A spokesman for the Met Office told GBN that Svensmark's theory was not new and that while the organisation's scientists kept an open mind on the various causes of global warming the research "needs to be taken with a pinch of salt".
"According to Met Office climate change scientists the impact of cosmic rays on cloud formation is very small and only occurs on a localised basis," he added.
However, the continuation of the debate on the causes of climate change may prompt some business and political leaders to ask if there really is the need to invest in moving away from fossil fuel based technologies when there is still some doubt that CO2 emissions are the main factor driving climate change.
It is a question Calder is keen to raise, imploring readers to "inquire whether Gordon Brown will give you a refund if it's confirmed that global warming has stopped".
He also points out that the IPCC's 90 percent certainty about the scale of man's contribution to global warming is no guarantee they are right. "Older readers may recall a press conference at Harwell in 1958 when Sir John Cockcroft, Britain's top nuclear physicist, said he was 90 percent certain that his lads had achieved controlled nuclear fusion," writes Calder. "It turned he was wrong."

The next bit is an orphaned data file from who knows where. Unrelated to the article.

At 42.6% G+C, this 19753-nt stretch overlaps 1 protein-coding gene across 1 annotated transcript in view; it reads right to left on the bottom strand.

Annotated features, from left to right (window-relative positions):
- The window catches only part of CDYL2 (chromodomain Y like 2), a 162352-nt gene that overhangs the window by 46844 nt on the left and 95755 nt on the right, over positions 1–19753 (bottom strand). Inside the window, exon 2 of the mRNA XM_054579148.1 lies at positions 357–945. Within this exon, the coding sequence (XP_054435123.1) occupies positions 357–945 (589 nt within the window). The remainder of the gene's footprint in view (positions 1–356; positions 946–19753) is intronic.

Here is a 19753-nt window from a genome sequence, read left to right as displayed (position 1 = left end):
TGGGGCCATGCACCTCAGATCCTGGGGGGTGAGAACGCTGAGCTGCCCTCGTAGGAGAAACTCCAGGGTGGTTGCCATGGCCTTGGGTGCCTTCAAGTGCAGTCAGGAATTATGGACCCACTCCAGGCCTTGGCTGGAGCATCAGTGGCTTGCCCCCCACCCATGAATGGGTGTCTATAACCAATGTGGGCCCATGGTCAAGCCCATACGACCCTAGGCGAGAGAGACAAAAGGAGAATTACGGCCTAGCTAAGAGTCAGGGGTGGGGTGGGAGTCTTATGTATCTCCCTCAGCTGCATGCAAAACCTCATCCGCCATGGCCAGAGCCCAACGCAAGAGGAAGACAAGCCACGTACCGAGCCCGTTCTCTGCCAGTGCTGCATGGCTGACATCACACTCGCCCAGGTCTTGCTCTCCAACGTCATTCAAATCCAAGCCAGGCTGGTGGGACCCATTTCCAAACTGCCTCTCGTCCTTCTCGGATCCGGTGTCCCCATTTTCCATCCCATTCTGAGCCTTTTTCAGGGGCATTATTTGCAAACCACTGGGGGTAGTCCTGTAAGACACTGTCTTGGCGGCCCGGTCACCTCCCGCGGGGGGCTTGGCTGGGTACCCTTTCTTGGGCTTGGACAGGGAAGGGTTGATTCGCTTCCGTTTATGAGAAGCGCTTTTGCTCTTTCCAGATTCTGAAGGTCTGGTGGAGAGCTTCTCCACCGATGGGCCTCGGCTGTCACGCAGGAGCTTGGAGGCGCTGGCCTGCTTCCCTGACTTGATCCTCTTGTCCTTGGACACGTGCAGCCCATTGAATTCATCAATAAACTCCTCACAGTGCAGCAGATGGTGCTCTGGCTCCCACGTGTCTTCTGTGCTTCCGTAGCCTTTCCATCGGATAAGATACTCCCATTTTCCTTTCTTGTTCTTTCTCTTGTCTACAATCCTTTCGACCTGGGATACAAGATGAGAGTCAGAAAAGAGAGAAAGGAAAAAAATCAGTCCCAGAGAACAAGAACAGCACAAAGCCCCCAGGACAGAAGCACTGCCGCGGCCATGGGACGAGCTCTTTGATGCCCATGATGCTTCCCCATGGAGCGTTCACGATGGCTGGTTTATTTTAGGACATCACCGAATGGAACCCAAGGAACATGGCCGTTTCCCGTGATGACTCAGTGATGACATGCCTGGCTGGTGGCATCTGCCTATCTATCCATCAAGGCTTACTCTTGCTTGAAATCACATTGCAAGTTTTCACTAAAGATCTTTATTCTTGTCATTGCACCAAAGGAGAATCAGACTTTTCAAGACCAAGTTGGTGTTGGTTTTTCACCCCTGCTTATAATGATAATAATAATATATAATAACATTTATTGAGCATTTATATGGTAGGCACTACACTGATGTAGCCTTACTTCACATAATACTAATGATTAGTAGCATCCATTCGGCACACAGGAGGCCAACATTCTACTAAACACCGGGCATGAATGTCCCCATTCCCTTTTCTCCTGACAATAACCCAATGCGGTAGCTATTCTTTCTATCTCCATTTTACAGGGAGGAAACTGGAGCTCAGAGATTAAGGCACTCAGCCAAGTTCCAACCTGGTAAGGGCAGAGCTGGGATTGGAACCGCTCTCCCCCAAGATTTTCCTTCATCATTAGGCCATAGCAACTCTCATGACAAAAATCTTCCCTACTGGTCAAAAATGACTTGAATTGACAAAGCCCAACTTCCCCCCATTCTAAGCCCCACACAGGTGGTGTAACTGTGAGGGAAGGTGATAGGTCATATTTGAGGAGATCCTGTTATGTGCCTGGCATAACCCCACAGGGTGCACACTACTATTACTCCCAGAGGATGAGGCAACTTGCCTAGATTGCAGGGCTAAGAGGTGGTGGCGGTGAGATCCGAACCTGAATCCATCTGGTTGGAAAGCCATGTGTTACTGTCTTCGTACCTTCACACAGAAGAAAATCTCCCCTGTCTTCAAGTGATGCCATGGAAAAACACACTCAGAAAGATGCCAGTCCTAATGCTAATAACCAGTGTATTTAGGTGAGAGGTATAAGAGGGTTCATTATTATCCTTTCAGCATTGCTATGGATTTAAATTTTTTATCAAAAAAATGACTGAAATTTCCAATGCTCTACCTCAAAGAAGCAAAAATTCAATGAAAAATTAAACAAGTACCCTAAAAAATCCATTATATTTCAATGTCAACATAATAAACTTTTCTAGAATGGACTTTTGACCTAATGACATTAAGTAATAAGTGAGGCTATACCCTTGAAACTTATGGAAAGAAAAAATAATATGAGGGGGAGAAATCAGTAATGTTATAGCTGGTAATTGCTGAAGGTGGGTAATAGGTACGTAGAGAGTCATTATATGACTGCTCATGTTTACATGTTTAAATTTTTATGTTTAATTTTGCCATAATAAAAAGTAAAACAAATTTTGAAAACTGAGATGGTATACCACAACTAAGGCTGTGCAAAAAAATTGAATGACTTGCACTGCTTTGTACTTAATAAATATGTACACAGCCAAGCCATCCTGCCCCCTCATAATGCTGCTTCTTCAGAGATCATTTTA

But the suggestion that we should not act to curb emissions until we are certain they are the main cause of global warming – while tempting to those unwilling to make the necessary investments – completely misunderstands the nature of risk and should be ignored by any sensible business or political leader.
Even accepting there is a small chance that the scientific orthodoxy is incorrect the stakes are so high that economies have little choice but to develop business models that follow the scientists' recommendations and rely far less on fossil fuels.
Can you imagine someone giving you a gun with 10 chambers that contains nine bullets, and then saying you can either invest a small percentage of your income with them or you have to play Russian Roulette? You'd be pretty reckless not to give them the money. Would it even matter if they were lying and there were only five bullets in the chamber?